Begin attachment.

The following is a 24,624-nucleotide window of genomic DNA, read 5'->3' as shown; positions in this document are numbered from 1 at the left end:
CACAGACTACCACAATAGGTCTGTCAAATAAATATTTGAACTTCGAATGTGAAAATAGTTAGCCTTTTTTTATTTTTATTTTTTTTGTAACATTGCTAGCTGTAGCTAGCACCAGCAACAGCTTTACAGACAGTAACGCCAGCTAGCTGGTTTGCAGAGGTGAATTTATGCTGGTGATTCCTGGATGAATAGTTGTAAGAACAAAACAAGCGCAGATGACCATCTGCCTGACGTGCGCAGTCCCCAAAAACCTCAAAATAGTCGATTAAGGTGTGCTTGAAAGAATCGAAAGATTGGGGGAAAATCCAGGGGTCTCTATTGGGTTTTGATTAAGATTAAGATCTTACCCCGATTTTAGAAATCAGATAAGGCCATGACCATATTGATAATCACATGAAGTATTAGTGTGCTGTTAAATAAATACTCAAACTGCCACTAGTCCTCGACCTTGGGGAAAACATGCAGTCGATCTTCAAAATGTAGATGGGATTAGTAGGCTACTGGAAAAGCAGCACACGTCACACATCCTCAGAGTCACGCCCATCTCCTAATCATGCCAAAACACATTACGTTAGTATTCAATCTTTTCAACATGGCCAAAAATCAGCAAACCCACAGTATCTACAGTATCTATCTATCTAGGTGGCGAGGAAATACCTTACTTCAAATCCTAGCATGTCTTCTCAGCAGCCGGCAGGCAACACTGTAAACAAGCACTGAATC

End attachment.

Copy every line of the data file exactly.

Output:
The following is a 24,624-nucleotide window of genomic DNA, read 5'->3' as shown; positions in this document are numbered from 1 at the left end:
CACAGACTACCACAATAGGTCTGTCAAATAAATATTTGAACTTCGAATGTGAAAATAGTTAGCCTTTTTTTATTTTTATTTTTTTTGTAACATTGCTAGCTGTAGCTAGCACCAGCAACAGCTTTACAGACAGTAACGCCAGCTAGCTGGTTTGCAGAGGTGAATTTATGCTGGTGATTCCTGGATGAATAGTTGTAAGAACAAAACAAGCGCAGATGACCATCTGCCTGACGTGCGCAGTCCCCAAAAACCTCAAAATAGTCGATTAAGGTGTGCTTGAAAGAATCGAAAGATTGGGGGAAAATCCAGGGGTCTCTATTGGGTTTTGATTAAGATTAAGATCTTACCCCGATTTTAGAAATCAGATAAGGCCATGACCATATTGATAATCACATGAAGTATTAGTGTGCTGTTAAATAAATACTCAAACTGCCACTAGTCCTCGACCTTGGGGAAAACATGCAGTCGATCTTCAAAATGTAGATGGGATTAGTAGGCTACTGGAAAAGCAGCACACGTCACACATCCTCAGAGTCACGCCCATCTCCTAATCATGCCAAAACACATTACGTTAGTATTCAATCTTTTCAACATGGCCAAAAATCAGCAAACCCACAGTATCTACAGTATCTATCTATCTAGGTGGCGAGGAAATACCTTACTTCAAATCCTAGCATGTCTTCTCAGCAGCCGGCAGGCAACACTGTAAACAAGCACTGAATC